There’s a lot to say about all of this, about how legitimate some of these criteria can be in theory (and how arbitrary they often are in practice), but that’s a separate essay. What’s relevant here is that Elvis Presley did not meet a single one of these prerequisites. Despite what certain rockabilly revivalists may claim, there was very little Punk about the original punk. He wasn’t a songwriter. He played passable guitar and piano but (almost) never in the studio. He may have released a couple of “message” songs (“If I Can Dream,” “In the Ghetto”) but his great subjects were love and loneliness and sex—there were rarely any “big ideas.” And as for selling out, was there ever any illusion about the man’s commercial aspirations? Elvis’ manager/taskmaster, Colonel Tom Parker, was as shrewd as they come, and Elvis was more than happy to defer to his bottom line mentality. In fact, a strong case could be made that Parker invented modern merchandising. I digress.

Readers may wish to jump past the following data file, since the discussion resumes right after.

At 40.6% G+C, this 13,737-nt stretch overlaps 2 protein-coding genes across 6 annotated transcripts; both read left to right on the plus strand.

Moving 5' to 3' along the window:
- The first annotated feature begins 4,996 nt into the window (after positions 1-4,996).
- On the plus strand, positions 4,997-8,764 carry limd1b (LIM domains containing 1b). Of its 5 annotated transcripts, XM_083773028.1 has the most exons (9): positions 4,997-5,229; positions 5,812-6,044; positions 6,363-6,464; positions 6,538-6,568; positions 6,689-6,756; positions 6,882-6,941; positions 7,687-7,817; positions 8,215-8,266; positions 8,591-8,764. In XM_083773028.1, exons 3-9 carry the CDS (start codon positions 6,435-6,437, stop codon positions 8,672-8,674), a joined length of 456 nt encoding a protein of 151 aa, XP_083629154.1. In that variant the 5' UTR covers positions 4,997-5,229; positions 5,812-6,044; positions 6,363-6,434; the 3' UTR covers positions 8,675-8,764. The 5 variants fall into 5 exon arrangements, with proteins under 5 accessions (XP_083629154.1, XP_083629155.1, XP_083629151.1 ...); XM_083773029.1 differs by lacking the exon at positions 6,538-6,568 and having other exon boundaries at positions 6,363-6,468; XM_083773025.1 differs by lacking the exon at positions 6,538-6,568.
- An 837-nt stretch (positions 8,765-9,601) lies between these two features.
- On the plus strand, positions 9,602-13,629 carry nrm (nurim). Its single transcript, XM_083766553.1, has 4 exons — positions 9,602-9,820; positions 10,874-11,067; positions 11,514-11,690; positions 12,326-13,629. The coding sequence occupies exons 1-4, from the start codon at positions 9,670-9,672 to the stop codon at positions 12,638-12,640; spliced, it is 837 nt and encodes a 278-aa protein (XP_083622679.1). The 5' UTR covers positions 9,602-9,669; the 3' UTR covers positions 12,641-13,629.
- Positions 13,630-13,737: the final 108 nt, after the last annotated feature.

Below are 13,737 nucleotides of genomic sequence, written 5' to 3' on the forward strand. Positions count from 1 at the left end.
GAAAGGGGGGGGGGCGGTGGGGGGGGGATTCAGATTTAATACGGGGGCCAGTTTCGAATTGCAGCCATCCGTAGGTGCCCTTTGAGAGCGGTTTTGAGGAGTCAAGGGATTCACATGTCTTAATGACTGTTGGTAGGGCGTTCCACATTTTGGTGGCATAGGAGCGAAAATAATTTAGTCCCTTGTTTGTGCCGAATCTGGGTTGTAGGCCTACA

Although one hesitates to use the word “maturity”—usually a synonym for humorlessness—I wonder if the beginning of my growing up, aesthetically at least, was the realization that “indie” vs “pop” or “serious” vs “superfluous” was largely a false dichotomy. Why did the Jackson 5 get a pass but not Take That? Was there really that much difference between Kurt Cobain and Axl Rose? It didn’t take a psychologist to see that the standards I was holding my favorite artists to were not only stultifying and predictable, they had much more to do with me and my emerging identity (and justification) than any artistic merit. Most of the attributes I was looking for were tacked on; they had almost nothing to do with how the music actually sounded, or the recording/performance itself.